Here at SCM, we’ve received a number of emails asking how best to handle students who misbehave outside the four walls of the classroom, but while still in your presence.
In other words, how do you respond to rule-breaking while walking to lunch, for example, or at an assembly?
It’s a thorny issue, because you can’t very well send your students to time-out.
Pulling them aside for a talking-to is a SCM no-no.
Ignoring the behavior and just letting it go isn’t an option either.
Because as soon as your students learn that they can misbehave away from the classroom without consequence, the floodgates will open.
They’ll stray from your rules every time you venture out into the hallway.
So, what’s the solution?
The solution is to hold them accountable the same way as you would if you were in class. Only, with one small difference.
The first step is to teach your students that class rules apply wherever you are and that they’ll be enforced just the same.
The one small difference is that any consequence will be delivered after you return to class.
This is a key distinction and the reason why it works.
Be sure and model common misbehaviors like pushing in line and talking during assemblies, as well as how you’ll respond when it happens.
Your students need to know exactly what will happen if they misbehave while you’re away from the classroom.
As soon as you leave your classroom, it’s important to stay in position to observe closely and make sure your students are behaving to your expectations.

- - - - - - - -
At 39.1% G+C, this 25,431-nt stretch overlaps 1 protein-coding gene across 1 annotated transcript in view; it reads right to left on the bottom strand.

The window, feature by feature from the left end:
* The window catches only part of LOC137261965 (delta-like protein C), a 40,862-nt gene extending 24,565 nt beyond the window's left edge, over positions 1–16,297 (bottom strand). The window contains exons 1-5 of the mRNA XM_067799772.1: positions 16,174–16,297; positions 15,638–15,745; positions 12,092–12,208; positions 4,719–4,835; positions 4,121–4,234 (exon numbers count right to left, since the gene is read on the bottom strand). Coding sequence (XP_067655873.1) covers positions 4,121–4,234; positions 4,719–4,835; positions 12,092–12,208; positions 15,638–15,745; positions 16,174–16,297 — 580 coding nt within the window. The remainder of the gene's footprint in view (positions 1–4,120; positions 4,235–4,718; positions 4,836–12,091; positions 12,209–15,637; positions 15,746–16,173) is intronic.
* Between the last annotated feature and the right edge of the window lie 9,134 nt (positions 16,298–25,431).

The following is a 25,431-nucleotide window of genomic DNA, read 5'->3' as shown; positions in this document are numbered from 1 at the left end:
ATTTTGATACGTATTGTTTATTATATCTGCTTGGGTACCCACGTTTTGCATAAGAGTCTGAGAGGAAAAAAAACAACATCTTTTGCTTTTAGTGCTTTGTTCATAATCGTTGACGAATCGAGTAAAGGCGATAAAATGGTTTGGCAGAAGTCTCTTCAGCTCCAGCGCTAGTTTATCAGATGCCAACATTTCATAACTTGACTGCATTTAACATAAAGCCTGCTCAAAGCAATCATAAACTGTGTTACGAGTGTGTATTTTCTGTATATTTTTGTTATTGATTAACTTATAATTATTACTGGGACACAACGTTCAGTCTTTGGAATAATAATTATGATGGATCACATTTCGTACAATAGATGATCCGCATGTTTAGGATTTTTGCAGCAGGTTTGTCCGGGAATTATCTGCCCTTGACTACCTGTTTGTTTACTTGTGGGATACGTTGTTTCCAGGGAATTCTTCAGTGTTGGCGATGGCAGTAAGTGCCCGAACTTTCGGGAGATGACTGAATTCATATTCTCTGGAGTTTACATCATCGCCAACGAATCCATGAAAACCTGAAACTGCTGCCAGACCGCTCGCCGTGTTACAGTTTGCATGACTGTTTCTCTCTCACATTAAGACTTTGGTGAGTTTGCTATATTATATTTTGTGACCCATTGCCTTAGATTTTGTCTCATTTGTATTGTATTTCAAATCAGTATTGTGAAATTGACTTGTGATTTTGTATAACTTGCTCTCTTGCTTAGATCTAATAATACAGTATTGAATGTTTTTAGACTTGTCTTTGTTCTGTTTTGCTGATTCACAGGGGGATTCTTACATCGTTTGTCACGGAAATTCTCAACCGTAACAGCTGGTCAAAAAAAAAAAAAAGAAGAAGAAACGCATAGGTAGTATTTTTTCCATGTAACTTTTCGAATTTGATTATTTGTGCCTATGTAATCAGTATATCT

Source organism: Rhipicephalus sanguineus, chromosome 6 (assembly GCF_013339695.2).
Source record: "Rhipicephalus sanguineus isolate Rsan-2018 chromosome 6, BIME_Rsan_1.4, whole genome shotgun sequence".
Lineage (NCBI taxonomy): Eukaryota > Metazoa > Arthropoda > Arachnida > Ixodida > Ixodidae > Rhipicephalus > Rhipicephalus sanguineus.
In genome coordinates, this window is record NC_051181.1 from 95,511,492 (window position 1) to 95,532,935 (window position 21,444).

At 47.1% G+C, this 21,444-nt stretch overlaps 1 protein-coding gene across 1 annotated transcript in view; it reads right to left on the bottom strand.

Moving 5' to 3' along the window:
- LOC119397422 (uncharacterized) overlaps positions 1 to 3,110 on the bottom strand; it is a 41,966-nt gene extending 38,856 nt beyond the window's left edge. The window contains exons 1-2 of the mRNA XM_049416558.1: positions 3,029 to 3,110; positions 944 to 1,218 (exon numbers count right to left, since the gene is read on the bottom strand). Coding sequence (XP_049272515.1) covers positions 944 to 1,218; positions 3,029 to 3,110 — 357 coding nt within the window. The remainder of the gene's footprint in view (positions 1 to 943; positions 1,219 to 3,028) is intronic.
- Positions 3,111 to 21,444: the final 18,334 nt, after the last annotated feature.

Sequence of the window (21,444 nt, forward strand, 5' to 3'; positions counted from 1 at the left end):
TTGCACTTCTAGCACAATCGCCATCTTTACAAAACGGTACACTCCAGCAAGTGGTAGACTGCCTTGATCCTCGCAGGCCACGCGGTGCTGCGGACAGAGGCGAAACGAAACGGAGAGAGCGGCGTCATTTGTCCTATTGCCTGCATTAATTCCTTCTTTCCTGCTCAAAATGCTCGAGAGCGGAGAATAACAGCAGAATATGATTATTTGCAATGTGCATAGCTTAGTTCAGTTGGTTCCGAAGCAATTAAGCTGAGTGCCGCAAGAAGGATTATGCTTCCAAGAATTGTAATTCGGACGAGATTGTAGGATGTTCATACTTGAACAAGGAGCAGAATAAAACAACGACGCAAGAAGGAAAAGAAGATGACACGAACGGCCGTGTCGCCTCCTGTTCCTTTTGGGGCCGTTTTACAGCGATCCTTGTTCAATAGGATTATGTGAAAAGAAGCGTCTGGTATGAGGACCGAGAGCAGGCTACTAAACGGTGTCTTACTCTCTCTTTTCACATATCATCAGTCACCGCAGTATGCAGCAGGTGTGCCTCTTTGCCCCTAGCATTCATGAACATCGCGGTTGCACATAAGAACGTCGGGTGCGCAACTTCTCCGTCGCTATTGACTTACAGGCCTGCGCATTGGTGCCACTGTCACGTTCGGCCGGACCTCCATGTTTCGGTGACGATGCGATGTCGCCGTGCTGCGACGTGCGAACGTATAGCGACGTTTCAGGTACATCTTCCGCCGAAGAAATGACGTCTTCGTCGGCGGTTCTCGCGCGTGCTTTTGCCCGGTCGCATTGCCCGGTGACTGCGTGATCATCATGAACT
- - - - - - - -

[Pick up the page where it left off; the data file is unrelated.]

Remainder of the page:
This is critical, because if you daydream, chat with other teachers, or forget about your class, then you’re going to miss something.
You’re going to be inconsistent, which is one of the biggest classroom management mistakes you can make.
Just knowing that you’re watching, and that you always follow through, will dissuade your class from straying from your rules and routines.
If you notice misbehavior, it’s best to stay where you are and watch it play out. You want to be clear about who is involved and what the misbehavior entailed.
If you’re going to be away from class for a period of time, like an assembly, then it’s smart to bring along a notebook for documentation.
This will help you remember who to hold accountable when you get back to class. The notebook also serves as a reminder to every member of your class that expectations haven’t changed.
It effectively avoids arguments from those who may have forgotten, or pretend to have forgotten, their transgressions.
Now, it’s important to point out that you can and should give initial warnings, if possible, when the misbehavior occurs.
Subsequent consequences, however, would be enforced when you return to class.
It Makes No Difference
Students tend to misbehave away from the classroom when they’re unsure whether the class rules still apply.
They test and push boundaries. They become silly and excitable. They behave as if you’re not even in their presence.
The easiest and most effective approach is to simply extend the rules and expectations of the classroom to wherever you are.
Teach and model your classroom management plan using common scenarios both inside and outside your classroom.
The only difference being the slight delay between the first and second consequence.
When your students know before leaving the room that a) you’ll be watching and b) you’ll enforce every rule every time . . .
They’ll behave no different than when they’re in the classroom.
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